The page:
In early February, Urban Meyer isn’t even thinking about game plans for the following season; he’s just trying to get through recruiting. Across campus in the spacious Joan Zieg Steinbrenner Band Center, Jon Waters begins the organizing process for the following season’s halftime shows.
Eight months later, they receive millions of views on YouTube. At least that’s the recent trend since Waters took over as director in 2012. There have been appearances on the Today Show and Good Morning America, viral YouTube videos and an iPad commercial.
“I can’t say that we planned it, but our philosophy [tradition through innovation] is certainly working,” Waters said Monday at the Cheryl Jacobs Waters TBDBITL golf outing. “It’s how do you take an organization that is so steeped in tradition and history like the Ohio State band and move it forward?
“There are a lot of alums watching everything that we do and lots of people passionate about every aspect of the program. And we have a wide demographic, from five- and six-year-old kids in that stadium to people who were there when the first brick of the stadium was laid. Expanding that history and moving it forward is our biggest challenge. We have done that well and we will continue to innovate and add new things to our repertoire.”
The Ohio State University Marching Band has always grabbed headlines. Script Ohio and “The Best Damn Band in the Land” moniker are known throughout the world. Still, under Waters’ leadership, the band’s brand and appeal have reached an untapped audience.
While the football team floundered, the 225-member all-brass and percussion band struck the right note each Saturday, delivering on highly anticipated halftime shows that received attention on the other side of the world. A moonwalking Michael Jackson and tribute to Hollywood, complete with a T-Rex gulping a Michigan player, were the band’s signature shows of 2013.
“It’s always a challenge with a ‘Back when I was in the band we did things this way attitude,’” Waters said. “You have to try and sell that, but I think the best thing for us right now is when alumni band members are in their daily lives and they have co-workers who are not band people or Ohio state fans come up and saying, ‘You were in the Ohio State band?’ And saying they saw the Michael Jackson show or T-Rex or the iPad commercial. That gives us credibility with our alums and they love that they were part of that history and foundation. I say it all the time – the band was great before we arrived. Our students work every day to make it better and better, and that’s the goal.”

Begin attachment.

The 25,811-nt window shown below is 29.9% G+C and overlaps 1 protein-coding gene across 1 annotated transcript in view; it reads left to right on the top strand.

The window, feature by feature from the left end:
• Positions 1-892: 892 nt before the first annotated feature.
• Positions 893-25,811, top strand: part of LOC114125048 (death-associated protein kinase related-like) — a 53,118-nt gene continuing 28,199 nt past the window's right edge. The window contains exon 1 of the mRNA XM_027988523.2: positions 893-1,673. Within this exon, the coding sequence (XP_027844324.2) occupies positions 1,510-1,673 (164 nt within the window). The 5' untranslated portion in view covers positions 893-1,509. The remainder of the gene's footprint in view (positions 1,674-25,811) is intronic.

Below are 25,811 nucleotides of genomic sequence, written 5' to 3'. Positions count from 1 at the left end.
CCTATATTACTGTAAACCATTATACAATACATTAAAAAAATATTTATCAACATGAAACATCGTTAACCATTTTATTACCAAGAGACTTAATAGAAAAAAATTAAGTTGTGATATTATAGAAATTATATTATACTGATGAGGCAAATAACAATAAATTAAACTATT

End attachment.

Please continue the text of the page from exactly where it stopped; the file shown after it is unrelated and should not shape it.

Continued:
Mondays become a busy day at the office for Waters, who’s tasked with sorting through media requests. He was invited to Texas to choreograph a performance for a high school band that had an infamous seven-tuba pileup during halftime of a football game. They executed their do-over – live on Good Morning America – flawlessly.
“Nothing is easy in front of 105,000 [fans]. but that’s the joy in what we do. It’s trying to come up with the next innovation, the next thing that will get people’s attention and make relevant what we do.” – Jon Waters
After Apple learned its iPad was partly responsible for the Ohio State band’s success rate, it featured them in one of its commercials. For Waters, the attention is positive in setting off a cool vibe around the band. Just how cool? There are already freshmen for 2021 who have signed up online for tryouts.
“It truly is [humbling]. I’m just a steward of a great tradition,” Waters said. “To be able to provide that student experience for our kids is what I’m all about, and to get the next generation interested in what we do is also what I’m about. Our students do that through their performances on the field and that will indeed inspire the next group of students to want to do the same thing.”
In 2014, the band will once again attend all but one road game – at Minnesota. They will travel to Baltimore for the opener against Navy, with Waters hopeful that the band can perform on-campus at the Naval Academy chapel sometime during game week. The halftime show will feature a patriotic theme, but that’s as much detail as Waters will provide.